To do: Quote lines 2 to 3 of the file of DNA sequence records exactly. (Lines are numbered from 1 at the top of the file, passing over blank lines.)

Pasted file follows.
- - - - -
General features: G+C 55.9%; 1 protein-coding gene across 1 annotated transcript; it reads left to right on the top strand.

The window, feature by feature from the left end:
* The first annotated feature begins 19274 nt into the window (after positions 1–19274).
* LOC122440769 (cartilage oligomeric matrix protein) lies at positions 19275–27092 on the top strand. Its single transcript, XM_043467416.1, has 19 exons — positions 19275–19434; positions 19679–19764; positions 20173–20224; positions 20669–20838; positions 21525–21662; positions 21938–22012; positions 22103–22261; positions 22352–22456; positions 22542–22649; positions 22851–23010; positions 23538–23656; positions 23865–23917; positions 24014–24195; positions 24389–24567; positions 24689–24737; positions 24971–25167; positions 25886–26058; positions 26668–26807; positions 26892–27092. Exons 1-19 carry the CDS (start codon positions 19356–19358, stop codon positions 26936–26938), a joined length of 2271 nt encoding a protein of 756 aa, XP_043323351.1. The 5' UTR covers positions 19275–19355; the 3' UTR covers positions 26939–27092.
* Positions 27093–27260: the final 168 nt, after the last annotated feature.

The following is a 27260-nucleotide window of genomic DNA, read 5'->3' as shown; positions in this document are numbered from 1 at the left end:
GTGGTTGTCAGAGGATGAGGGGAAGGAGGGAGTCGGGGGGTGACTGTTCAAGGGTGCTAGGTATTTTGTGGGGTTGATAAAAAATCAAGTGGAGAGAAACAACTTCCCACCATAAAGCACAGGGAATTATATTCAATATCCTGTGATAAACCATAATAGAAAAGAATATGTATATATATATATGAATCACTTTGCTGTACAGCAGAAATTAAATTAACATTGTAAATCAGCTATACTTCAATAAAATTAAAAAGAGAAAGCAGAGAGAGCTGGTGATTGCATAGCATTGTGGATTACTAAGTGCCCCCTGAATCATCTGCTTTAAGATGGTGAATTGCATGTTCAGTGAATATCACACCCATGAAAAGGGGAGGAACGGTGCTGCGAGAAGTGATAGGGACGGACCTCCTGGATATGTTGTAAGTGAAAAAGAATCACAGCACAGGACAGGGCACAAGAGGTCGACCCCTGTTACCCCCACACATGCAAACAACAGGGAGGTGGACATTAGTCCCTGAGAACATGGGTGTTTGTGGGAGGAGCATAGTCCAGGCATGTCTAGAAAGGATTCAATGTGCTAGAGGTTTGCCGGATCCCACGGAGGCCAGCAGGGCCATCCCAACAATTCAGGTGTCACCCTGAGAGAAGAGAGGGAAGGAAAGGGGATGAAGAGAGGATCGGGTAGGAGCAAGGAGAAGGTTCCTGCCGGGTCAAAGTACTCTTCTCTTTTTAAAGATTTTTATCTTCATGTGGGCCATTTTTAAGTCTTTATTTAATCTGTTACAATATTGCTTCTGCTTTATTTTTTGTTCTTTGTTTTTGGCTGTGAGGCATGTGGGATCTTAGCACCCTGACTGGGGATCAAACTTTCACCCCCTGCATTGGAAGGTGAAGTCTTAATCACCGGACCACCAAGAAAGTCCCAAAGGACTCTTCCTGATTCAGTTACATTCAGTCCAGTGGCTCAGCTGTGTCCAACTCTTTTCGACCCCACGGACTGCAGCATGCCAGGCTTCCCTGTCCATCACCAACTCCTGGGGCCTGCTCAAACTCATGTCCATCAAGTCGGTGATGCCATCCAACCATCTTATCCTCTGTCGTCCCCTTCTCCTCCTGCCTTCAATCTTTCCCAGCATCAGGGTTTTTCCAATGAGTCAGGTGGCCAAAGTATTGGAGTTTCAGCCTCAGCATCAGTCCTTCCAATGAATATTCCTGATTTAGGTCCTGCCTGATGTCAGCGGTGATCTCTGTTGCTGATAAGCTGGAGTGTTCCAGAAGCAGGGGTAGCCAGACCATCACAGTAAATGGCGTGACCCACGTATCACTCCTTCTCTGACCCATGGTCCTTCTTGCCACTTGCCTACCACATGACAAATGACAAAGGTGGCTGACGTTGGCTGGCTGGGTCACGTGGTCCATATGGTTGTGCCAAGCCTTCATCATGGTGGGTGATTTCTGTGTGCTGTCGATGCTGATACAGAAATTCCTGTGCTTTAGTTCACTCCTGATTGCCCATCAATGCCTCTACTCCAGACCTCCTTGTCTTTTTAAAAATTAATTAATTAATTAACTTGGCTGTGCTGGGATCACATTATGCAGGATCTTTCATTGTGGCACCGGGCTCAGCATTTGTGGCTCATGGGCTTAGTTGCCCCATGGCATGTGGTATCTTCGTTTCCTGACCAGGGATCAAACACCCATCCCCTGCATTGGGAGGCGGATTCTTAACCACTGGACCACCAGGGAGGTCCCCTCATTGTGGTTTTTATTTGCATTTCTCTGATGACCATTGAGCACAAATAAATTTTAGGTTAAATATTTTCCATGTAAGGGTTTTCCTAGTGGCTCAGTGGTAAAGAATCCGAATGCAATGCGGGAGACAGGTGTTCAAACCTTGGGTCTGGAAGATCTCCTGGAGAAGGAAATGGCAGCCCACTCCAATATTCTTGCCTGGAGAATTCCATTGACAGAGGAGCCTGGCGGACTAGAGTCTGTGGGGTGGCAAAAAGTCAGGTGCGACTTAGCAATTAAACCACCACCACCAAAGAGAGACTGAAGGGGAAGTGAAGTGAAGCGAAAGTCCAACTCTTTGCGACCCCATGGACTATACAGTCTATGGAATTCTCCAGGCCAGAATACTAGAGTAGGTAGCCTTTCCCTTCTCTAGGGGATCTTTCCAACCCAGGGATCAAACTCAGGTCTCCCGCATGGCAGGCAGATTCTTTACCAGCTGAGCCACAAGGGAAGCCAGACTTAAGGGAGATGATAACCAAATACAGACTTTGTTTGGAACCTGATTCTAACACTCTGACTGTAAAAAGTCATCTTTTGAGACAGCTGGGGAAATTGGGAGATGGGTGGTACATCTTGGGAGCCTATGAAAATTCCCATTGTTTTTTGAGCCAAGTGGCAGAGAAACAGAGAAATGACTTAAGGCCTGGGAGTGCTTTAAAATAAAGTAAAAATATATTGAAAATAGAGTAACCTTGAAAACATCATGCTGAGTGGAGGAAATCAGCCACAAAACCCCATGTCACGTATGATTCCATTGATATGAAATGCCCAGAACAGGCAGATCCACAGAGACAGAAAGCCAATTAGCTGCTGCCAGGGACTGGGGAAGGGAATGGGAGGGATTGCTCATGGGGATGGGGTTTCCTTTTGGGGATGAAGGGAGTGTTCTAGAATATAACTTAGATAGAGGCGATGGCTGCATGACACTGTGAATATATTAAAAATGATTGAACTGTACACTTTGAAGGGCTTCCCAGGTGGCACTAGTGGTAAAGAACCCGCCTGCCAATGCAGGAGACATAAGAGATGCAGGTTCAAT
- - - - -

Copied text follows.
The window, feature by feature from the left end:
* The first annotated feature begins 19274 nt into the window (after positions 1–19274).